Associate Professor Simon Corrie


  • Chemical Engineering
  • Biosensors
  • BioNano engineering
  • Nanosensors
  • Engineered proteins
  • Biomaterial surfaces

Associate Professor Simon Corrie’s research interest focuses on developing nanoparticle-based molecular sensors for monitoring biological molecules in real biological environments. The Nanosensor Engineering Lab works on the design, synthesis, characterisation and testing of both synthetic nanoparticle scaffolds (e.g. organosilica materials) and novel biological reporters (e.g. antibody fragments). This requires an interdisciplinary approach, combining aspects of chemistry, and molecular biology and biomedical imaging/spectroscopy to create new materials and evaluate them in real human samples; preclinical animal studies; and/or clinical trial with the ultimate aim of translation into diagnostic products.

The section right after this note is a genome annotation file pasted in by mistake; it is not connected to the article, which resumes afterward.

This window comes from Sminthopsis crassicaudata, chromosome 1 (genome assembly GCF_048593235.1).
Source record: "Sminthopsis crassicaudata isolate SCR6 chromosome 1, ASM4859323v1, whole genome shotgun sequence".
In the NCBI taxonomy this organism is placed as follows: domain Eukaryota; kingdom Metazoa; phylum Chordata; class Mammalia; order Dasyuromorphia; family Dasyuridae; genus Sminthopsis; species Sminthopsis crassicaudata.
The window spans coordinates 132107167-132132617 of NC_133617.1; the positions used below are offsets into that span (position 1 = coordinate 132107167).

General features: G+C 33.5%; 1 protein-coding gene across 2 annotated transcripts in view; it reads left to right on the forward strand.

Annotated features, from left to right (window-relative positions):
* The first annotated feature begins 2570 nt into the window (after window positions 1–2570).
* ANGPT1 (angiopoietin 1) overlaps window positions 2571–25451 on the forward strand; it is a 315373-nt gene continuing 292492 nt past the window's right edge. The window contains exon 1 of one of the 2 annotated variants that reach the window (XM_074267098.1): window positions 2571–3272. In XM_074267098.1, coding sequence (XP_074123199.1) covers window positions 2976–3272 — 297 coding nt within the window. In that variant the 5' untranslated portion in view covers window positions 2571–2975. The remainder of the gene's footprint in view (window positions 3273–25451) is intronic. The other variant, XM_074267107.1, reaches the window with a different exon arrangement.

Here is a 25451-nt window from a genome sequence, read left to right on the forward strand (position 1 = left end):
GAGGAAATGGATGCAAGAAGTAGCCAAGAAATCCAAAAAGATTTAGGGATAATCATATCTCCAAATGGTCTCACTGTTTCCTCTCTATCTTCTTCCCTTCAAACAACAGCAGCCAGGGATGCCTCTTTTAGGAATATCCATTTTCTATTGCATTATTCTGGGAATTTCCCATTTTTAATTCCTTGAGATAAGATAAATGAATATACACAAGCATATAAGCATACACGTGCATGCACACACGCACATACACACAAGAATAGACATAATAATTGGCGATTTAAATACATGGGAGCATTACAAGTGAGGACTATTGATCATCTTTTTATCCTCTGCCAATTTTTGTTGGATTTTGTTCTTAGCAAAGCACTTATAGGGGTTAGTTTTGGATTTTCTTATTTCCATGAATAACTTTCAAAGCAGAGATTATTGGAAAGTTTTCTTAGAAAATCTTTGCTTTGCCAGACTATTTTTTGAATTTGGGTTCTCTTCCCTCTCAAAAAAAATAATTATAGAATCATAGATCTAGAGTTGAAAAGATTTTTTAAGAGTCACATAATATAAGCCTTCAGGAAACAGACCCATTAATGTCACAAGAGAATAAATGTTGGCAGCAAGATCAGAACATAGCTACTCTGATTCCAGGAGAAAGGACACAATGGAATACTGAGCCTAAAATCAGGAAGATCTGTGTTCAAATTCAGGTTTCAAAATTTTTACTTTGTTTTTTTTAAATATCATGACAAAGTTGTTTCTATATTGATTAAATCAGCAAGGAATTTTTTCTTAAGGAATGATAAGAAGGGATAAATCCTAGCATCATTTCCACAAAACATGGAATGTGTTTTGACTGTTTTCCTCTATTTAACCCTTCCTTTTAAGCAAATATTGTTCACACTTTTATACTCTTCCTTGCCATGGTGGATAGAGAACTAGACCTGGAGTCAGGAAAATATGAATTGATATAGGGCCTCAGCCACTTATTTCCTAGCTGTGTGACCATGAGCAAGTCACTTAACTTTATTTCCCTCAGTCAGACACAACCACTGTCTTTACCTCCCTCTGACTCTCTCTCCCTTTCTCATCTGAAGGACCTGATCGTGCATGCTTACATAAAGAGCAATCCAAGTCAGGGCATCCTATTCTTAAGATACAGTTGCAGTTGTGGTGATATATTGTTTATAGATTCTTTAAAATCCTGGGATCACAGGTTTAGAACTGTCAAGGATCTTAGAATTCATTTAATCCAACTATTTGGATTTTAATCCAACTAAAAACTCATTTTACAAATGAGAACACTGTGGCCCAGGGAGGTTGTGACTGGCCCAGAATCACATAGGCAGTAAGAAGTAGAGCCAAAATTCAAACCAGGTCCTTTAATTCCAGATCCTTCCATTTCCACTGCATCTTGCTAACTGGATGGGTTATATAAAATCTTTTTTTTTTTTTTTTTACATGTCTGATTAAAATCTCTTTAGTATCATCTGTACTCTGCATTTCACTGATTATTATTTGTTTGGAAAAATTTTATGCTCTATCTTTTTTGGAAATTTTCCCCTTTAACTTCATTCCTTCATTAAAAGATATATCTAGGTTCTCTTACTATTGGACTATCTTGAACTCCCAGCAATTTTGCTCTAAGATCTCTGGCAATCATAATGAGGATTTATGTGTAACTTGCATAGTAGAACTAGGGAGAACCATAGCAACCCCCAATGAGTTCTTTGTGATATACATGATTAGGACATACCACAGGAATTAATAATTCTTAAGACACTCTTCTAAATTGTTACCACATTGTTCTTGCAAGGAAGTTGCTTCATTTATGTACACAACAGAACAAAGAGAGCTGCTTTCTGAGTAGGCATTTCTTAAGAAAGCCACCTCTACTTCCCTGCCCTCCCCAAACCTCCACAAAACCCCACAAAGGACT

Associate Professor Simon Corrie completed his degree in chemical engineering and PhD in Physical Chemistry at the University of Queensland, before undertaking postdoctoral studies at the HPV Research Laboratory, University of Washington, Seattle, USA. He recently completed an ARC DECRA Fellowship in Professor Mark Kendall’s group at the Australian Institute for Bio-engineering and Nanotechnology at the University of Queensland. He is Chief Investigator in the ARC Center of Excellence in Convergent Bio-Nano Science and Technology. His research interests lie in developing nano-particles and related bio-materials for applications in bio-sensing, bio-assays and medical devices. Simon joined the Chemical Engineering Department as a Senior Lecturer in February 2016.


  • Characterizing interactions between material surfaces (nanoparticles, medical devices) and pathogenic microbes.
  • Development of novel molecular and antigen tests for rapid sepsis diagnostics.
  • Generating rapid and high-throughput serology assays using blood-typing infrastructure already existing in hospital labs (e.g. for COVID19).


  • Real-time and continuous biosensing in vivo in animals and humans.
  • Rapid Detection technologies for diagnostics outside of hospital labs.
  • New nanotechnologies to detect host immune and pathogen status rapid at point of care.